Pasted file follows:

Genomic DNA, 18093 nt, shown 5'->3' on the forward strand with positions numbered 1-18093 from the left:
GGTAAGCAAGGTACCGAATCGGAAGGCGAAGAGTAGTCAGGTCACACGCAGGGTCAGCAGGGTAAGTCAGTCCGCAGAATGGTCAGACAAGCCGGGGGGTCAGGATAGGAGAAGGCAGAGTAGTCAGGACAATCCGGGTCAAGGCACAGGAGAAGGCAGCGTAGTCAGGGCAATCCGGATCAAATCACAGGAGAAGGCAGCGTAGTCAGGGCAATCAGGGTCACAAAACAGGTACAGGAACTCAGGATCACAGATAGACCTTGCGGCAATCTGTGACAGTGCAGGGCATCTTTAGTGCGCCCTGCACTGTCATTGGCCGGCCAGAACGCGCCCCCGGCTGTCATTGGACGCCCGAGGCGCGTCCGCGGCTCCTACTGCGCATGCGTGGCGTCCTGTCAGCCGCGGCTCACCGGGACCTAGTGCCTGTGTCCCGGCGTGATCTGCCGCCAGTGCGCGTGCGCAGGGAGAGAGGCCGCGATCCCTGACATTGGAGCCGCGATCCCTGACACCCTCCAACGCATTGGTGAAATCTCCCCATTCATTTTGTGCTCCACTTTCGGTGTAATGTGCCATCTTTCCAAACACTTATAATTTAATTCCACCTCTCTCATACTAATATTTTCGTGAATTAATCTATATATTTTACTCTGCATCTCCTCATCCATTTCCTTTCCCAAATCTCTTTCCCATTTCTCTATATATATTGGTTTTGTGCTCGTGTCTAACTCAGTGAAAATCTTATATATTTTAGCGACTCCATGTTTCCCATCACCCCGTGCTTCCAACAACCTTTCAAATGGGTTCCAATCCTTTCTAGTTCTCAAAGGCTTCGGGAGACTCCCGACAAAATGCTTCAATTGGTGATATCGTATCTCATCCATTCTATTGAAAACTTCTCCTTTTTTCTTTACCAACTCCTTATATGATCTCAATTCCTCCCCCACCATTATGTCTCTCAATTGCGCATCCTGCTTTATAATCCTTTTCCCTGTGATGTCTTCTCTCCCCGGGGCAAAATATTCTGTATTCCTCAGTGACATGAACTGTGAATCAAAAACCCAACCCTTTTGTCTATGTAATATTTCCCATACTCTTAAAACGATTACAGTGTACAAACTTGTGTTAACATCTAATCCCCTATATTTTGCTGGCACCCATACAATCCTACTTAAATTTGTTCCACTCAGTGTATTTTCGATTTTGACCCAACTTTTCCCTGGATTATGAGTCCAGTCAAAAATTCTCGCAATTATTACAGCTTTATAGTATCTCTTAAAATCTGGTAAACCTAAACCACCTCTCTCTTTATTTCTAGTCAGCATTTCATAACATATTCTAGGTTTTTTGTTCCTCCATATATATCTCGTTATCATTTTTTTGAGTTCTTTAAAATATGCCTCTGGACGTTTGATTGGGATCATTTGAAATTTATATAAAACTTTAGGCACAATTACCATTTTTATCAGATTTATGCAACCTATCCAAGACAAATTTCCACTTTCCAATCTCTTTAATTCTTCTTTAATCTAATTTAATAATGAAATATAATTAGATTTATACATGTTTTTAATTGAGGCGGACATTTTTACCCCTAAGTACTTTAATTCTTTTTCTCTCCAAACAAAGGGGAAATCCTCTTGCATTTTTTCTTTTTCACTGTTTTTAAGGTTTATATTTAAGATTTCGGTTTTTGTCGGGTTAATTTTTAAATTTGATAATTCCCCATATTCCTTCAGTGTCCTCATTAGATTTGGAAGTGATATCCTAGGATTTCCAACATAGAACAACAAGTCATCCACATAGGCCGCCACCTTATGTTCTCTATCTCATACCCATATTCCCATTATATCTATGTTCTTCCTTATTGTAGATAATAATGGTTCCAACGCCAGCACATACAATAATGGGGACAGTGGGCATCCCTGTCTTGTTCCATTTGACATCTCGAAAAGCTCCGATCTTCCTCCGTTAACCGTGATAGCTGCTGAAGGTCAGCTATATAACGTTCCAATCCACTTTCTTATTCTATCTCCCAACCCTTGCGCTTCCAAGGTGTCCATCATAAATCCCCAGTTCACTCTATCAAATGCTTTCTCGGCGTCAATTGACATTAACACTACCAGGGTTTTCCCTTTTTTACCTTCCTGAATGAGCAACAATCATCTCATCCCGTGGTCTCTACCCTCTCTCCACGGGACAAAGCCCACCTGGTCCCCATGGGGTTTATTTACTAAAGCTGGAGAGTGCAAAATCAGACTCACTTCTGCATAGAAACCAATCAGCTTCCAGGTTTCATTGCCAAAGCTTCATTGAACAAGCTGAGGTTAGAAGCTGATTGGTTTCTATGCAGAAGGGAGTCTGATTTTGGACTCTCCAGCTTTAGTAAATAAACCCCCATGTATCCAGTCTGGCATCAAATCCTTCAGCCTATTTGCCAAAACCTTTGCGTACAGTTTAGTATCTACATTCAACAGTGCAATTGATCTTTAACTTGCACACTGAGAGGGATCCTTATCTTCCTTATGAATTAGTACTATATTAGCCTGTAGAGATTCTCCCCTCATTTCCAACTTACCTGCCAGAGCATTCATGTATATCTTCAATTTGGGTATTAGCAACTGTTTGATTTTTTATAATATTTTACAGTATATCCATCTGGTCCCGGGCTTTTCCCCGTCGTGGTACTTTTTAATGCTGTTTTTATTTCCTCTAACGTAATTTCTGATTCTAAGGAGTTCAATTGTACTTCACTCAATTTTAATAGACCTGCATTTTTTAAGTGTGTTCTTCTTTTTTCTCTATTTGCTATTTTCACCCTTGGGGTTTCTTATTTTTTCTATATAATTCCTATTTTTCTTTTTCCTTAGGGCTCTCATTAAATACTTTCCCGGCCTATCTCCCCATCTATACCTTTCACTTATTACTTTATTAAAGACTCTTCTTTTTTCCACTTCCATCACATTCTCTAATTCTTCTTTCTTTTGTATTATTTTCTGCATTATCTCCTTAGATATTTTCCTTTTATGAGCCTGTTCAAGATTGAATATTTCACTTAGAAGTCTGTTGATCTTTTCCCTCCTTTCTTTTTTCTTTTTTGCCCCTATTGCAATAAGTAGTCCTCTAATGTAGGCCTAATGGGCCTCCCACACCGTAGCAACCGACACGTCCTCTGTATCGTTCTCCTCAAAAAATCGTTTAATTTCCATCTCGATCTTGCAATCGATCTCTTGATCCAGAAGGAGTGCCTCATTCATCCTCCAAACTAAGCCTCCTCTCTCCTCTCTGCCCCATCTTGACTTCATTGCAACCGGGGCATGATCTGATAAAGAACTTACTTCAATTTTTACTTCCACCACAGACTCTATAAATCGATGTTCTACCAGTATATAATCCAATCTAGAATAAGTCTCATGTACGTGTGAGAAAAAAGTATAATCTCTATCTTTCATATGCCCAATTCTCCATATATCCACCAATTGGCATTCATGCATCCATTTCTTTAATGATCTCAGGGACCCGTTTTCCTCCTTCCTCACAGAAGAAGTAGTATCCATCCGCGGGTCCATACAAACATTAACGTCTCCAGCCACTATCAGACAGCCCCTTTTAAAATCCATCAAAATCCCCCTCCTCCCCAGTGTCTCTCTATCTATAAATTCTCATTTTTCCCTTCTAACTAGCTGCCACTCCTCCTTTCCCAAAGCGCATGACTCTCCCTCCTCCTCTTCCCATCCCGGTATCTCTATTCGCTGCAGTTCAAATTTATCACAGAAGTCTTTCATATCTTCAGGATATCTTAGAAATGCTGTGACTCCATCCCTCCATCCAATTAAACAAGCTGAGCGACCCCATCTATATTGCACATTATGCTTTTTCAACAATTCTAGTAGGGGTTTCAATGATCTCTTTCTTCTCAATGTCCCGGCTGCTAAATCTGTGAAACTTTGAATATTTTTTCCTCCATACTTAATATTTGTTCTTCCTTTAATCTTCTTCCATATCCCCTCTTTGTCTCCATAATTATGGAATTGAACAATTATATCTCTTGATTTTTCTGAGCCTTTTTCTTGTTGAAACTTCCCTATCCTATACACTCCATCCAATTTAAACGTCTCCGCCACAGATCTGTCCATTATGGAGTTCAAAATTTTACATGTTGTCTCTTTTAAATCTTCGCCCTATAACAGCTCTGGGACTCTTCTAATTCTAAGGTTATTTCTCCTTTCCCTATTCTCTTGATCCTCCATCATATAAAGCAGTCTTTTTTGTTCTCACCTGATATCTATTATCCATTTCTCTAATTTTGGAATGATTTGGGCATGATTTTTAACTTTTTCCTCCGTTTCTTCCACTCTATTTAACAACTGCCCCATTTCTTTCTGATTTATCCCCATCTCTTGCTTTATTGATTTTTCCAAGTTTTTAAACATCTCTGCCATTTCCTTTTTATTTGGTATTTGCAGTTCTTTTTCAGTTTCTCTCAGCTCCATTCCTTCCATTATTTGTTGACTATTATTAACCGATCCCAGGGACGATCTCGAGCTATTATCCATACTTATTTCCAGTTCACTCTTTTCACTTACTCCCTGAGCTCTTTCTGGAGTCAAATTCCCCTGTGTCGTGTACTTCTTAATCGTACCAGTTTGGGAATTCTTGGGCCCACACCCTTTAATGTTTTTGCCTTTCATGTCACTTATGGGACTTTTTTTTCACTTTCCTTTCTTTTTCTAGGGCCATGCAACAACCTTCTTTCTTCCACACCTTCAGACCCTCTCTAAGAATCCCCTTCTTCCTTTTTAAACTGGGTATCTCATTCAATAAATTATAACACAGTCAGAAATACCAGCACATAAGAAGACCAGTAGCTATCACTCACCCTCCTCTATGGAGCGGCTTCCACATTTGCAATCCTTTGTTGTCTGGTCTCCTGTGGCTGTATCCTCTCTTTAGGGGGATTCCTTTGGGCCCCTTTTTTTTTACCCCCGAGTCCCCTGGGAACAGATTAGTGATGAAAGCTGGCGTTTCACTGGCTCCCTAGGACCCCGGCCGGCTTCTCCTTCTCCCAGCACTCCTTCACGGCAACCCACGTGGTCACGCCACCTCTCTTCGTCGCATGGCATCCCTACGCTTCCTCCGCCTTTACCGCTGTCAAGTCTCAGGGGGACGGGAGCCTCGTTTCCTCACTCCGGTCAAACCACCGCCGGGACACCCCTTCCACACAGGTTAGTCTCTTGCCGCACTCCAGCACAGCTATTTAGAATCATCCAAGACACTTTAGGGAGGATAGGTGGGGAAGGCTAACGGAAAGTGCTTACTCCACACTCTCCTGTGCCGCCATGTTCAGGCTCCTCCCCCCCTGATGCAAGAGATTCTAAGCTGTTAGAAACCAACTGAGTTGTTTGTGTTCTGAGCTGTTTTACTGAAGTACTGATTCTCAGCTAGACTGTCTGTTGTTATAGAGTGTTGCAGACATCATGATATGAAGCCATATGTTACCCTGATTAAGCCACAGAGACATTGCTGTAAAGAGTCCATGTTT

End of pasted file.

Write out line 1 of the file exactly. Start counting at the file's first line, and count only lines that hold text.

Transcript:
Genomic DNA, 18093 nt, shown 5'->3' on the forward strand with positions numbered 1-18093 from the left: